Plaintiff has been a participant in the Plan since 1990. (Allyn Affid., ¶ 3). Payment for most of Plaintiff's infertility treatments, including her visits to doctors, certain infertility drugs, and the GIFT procedures (excluding her laparoscopy) were denied under the Plan's exclusion for treatment of "fertility or infertility problems." (Krauel Dep. 87-91).

Krauel testified in her deposition that her inability to have children limits her ability to care for others by preventing her from being able to care for children of her own. (Krauel Dep. 72-73). However, she also stated that she has not experienced any difficulty caring for herself, performing manual tasks, walking, seeing, hearing, speaking, breathing, learning or working as a result of her alleged disability. (Krauel Dep. 14-17, 19-20). She also indicated that her infertility has not inhibited her working relationships or opportunities for promotions, pay increases, and other opportunities for advancement. (Krauel Dep. 17-18).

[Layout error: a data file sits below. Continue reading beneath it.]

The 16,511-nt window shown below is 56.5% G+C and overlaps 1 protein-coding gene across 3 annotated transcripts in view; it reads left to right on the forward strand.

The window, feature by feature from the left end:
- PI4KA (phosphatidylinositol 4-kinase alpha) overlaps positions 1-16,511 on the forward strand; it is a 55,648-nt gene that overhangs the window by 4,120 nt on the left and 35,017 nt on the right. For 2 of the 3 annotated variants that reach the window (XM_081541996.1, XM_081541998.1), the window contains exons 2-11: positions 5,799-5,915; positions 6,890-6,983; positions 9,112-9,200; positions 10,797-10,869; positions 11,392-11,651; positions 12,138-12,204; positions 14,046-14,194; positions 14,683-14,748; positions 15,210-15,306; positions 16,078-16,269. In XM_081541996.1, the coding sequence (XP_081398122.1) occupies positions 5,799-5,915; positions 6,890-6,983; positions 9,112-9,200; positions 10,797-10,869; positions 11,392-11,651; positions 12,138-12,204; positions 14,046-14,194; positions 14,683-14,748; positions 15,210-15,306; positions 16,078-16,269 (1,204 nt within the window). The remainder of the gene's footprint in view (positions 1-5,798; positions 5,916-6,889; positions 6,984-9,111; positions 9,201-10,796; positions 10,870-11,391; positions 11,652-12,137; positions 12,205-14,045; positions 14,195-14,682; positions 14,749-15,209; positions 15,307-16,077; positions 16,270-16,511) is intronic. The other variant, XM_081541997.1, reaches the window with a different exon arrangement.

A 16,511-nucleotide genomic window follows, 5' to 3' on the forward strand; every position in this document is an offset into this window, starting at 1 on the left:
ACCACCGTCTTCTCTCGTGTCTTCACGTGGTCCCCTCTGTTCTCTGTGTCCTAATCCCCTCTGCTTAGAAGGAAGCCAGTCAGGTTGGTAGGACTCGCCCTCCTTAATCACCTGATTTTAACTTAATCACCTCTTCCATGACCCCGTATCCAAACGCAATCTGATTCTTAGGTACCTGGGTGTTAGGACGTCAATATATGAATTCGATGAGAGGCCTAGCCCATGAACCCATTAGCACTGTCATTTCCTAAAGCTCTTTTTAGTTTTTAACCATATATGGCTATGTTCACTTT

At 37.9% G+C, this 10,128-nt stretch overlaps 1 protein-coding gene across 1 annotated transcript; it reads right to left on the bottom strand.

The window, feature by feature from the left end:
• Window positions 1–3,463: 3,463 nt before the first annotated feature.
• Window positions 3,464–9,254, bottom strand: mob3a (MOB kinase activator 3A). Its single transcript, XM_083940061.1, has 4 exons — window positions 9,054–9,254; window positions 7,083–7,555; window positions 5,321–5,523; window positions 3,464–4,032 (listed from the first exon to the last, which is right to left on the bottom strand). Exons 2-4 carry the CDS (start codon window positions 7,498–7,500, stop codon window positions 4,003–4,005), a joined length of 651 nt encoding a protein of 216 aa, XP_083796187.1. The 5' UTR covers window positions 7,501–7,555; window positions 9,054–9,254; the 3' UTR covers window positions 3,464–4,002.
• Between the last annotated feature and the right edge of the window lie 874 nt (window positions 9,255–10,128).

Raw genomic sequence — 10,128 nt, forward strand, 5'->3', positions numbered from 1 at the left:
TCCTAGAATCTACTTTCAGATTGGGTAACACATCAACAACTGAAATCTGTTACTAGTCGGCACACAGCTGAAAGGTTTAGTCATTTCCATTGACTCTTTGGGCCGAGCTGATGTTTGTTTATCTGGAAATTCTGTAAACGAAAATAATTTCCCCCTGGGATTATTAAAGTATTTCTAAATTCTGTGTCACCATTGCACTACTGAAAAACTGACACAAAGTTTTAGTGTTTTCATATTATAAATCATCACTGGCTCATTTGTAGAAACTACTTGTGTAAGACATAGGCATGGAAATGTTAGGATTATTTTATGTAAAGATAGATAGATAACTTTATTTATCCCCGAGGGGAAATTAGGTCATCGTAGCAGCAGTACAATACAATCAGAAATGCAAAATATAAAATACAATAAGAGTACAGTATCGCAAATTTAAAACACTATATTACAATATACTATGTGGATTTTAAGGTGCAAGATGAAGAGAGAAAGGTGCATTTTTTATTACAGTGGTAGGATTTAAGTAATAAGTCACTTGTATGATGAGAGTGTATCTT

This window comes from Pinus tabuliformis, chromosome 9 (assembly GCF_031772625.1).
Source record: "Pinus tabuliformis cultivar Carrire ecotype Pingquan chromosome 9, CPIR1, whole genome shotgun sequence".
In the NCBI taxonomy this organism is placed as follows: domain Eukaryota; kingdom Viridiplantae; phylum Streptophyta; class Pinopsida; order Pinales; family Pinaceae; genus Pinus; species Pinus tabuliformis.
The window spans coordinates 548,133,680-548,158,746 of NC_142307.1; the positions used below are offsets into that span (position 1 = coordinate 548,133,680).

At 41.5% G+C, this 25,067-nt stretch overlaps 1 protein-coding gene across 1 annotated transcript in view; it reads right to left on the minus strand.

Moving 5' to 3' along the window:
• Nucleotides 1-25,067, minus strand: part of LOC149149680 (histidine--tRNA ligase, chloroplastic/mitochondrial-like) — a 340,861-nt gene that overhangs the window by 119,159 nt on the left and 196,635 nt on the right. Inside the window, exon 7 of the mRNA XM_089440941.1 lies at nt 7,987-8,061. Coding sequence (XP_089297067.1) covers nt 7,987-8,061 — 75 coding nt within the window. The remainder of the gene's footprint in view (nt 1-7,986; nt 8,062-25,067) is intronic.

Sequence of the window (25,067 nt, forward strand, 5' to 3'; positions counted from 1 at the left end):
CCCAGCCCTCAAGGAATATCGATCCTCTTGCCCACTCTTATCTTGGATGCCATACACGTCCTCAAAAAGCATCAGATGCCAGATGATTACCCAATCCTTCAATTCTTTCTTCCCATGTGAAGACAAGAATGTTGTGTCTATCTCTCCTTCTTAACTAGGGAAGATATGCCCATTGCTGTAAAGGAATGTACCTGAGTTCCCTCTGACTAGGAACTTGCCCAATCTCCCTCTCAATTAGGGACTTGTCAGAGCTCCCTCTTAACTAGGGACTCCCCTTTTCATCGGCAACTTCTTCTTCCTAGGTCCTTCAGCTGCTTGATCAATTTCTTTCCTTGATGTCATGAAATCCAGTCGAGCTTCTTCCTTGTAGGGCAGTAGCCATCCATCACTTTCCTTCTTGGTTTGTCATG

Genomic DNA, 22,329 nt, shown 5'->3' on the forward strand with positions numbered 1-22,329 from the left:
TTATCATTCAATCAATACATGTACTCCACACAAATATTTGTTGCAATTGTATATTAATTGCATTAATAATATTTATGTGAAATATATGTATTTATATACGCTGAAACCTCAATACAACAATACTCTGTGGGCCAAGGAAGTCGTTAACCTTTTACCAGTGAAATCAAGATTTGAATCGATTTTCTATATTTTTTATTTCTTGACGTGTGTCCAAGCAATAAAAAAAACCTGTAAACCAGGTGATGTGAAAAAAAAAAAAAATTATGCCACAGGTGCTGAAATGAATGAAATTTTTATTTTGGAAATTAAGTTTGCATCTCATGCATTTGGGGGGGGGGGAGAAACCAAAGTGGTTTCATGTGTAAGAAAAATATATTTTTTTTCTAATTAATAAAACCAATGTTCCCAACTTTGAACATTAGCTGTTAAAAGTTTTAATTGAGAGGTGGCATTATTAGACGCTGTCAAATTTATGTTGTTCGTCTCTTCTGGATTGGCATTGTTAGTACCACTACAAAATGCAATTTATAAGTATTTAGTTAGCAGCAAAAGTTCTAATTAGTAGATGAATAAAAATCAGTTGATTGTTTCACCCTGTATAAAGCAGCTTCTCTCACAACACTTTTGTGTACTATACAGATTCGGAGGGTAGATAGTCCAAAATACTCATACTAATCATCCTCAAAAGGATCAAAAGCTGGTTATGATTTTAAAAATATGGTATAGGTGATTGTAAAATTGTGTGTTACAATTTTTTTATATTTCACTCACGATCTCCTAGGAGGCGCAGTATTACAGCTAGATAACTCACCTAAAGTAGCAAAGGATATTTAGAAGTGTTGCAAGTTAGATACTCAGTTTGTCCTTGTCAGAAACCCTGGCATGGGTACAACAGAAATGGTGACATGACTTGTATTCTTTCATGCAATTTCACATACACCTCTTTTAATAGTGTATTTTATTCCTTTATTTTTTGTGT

II. SUMMARY JUDGMENT STANDARD